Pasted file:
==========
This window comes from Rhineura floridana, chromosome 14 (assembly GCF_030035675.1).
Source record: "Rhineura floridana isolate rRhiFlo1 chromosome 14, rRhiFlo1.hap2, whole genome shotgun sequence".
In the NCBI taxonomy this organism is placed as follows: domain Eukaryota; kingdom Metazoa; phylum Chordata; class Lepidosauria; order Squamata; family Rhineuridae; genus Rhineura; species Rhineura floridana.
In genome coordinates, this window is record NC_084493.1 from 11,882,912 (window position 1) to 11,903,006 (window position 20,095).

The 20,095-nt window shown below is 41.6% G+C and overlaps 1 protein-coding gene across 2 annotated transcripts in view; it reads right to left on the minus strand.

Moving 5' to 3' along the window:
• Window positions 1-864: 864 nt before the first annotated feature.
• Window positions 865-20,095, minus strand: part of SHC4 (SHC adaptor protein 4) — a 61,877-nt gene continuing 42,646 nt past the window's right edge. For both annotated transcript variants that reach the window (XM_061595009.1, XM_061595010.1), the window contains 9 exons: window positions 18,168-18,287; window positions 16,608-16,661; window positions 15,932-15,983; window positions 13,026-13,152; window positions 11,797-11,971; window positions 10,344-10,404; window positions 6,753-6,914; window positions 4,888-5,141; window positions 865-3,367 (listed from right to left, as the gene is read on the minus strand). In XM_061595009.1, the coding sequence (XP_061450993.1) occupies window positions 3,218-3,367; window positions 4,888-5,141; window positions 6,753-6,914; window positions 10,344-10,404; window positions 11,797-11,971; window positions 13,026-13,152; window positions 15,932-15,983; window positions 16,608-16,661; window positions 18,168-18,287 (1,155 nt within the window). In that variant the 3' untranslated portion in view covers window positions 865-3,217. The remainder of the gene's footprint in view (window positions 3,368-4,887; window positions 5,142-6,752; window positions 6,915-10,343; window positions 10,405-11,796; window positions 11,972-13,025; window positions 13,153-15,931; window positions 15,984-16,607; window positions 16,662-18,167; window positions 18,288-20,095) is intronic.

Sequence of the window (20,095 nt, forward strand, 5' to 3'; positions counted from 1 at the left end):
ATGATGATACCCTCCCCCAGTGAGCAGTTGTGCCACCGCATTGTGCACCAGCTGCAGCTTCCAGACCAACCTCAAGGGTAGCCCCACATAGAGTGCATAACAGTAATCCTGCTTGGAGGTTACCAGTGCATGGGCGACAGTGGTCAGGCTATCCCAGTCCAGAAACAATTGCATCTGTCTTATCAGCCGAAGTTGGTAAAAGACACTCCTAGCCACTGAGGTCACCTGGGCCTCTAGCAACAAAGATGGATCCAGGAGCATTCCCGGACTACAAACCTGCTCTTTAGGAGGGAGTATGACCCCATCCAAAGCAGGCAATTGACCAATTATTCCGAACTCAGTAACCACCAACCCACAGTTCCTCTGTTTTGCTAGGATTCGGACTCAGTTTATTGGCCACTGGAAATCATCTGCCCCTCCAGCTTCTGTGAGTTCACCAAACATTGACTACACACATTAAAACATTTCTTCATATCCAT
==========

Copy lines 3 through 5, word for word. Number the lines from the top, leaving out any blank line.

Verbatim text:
In the NCBI taxonomy this organism is placed as follows: domain Eukaryota; kingdom Metazoa; phylum Chordata; class Lepidosauria; order Squamata; family Rhineuridae; genus Rhineura; species Rhineura floridana.
In genome coordinates, this window is record NC_084493.1 from 11,882,912 (window position 1) to 11,903,006 (window position 20,095).

The 20,095-nt window shown below is 41.6% G+C and overlaps 1 protein-coding gene across 2 annotated transcripts in view; it reads right to left on the minus strand.